Air and compost

Posted Under (Material, Nature)

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Composting is an aerobic process, which is a fancy way of saying it needs air. What’s more, air is probably even more important than food the average compost pile runs out of air long before it runs out of food.

If there isn’t enough air, decomposition becomes anaerobic, which is bad news for two reasons. First, it’s much slower than aerobic composting, and second, some of the products, such as ammonia and hydrogen sulfide, don’t smell very nice.
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Garden and wildlife

Posted Under (Garden, Nature)

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What is the connection between garden and wildlife, yet we do know both of them involving nature, but got differences as well. The most difference is in how it was made, garden are made by human, while wildlife are built by nature.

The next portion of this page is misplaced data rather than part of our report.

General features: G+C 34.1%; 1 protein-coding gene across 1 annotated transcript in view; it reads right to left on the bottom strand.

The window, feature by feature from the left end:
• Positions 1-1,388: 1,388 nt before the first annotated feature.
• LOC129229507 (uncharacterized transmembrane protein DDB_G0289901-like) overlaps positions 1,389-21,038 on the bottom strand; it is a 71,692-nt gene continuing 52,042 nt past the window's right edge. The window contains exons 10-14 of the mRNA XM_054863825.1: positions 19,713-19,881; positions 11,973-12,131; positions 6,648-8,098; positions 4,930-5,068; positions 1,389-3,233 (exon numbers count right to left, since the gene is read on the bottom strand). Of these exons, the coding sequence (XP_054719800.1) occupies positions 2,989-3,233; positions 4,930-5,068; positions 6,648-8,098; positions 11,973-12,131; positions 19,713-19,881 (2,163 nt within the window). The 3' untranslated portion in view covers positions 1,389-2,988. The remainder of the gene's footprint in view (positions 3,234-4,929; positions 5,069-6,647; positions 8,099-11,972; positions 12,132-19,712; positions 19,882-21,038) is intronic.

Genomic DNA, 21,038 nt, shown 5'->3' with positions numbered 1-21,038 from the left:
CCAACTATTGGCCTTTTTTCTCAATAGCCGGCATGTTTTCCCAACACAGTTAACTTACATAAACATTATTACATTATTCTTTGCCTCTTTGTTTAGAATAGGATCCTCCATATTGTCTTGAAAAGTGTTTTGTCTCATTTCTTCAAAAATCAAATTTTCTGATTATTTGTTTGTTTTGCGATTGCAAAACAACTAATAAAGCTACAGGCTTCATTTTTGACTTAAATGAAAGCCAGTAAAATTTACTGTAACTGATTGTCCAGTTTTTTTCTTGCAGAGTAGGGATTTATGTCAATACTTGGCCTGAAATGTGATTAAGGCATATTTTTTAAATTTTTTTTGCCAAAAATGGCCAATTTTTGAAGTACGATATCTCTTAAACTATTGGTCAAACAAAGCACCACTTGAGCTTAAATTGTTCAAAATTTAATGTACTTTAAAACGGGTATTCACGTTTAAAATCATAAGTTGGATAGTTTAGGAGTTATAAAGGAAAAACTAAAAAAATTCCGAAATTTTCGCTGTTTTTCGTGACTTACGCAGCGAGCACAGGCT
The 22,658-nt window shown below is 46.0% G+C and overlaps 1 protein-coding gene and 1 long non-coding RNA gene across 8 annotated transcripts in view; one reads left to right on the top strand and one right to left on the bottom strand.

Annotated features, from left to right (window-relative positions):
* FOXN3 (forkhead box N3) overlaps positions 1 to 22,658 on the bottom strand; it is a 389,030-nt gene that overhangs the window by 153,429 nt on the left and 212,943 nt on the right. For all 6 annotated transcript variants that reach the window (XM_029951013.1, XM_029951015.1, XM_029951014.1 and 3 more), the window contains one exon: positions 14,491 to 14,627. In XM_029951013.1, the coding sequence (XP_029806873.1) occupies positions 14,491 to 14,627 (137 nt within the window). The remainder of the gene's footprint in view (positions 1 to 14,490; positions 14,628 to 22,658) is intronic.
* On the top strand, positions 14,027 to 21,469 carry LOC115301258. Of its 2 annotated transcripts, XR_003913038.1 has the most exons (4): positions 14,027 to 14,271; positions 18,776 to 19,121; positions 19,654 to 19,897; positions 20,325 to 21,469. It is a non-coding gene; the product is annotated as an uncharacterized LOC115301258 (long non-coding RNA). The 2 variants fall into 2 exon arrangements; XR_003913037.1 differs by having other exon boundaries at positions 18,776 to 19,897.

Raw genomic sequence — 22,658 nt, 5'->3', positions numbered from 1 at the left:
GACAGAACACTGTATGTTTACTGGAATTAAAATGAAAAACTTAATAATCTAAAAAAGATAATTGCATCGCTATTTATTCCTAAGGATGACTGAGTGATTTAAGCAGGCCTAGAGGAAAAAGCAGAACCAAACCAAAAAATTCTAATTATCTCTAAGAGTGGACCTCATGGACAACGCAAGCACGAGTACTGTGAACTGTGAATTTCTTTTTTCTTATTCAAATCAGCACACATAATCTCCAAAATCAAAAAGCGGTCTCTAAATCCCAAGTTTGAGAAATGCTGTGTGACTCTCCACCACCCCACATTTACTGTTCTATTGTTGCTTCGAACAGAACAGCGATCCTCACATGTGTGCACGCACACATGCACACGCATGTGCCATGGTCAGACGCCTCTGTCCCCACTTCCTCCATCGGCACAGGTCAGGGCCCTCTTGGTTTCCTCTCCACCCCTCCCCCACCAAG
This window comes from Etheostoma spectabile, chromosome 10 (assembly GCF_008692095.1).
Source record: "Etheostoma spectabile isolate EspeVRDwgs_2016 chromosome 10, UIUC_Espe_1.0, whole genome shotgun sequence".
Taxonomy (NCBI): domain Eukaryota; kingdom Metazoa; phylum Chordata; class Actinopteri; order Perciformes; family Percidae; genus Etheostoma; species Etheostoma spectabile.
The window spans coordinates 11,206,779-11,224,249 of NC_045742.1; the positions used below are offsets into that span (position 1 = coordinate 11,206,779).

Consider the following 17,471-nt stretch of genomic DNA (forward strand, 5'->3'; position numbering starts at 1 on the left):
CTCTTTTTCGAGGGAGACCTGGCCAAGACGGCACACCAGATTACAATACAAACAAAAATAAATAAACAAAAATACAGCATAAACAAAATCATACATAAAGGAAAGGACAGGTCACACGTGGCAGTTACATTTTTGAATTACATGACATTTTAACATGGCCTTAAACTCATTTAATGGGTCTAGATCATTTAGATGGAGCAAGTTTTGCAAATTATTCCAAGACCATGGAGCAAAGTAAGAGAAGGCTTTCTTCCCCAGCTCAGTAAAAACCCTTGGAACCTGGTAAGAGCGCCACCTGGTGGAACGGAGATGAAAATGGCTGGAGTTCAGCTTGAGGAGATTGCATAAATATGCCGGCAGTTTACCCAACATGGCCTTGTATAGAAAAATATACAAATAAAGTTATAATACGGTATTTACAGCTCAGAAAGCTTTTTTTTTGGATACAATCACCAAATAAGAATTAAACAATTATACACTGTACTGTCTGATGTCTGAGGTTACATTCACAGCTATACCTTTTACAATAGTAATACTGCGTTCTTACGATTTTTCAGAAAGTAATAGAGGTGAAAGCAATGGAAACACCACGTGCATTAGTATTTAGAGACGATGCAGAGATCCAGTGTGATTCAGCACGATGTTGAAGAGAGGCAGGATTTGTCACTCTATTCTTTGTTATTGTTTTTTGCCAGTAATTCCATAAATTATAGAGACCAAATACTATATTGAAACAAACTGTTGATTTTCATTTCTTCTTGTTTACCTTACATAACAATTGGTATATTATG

That’s the easiest part to draw the connection between both of them. If you do like more scientific, then as you could see living community of microbes and animals creating a balance of nature. A single square yard of woodland floor is typically home to 30 million nematodes (eelworms) and 250 different species of mites. If you’re looking for the best shed kits its solution for you whom like pleased your children by giving them environment introduction through your garden.
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Soil Treatment

Posted Under (Garden, Material, Nature)

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It’s hard to believe just how many benefits compost provides for soil. Even when spread on the surface as a mulch, and long before it actually enters the soil, compost helps to suppress weeds, retains soil moisture in dry conditions, and protects soil from the damaging effects of wind and heavy rain.

But it’s when organic matter gets into the soil that it really starts to work its magic. Soil structure depends almost entirely on organic matter. In healthy soil, the organic humus and inert mineral particles are stuck together in tiny crumbs a fraction of an inch across. These crumbs are held together by fine fungal strands, or hyphae, and by organic glues produced by trillions of bacteria.
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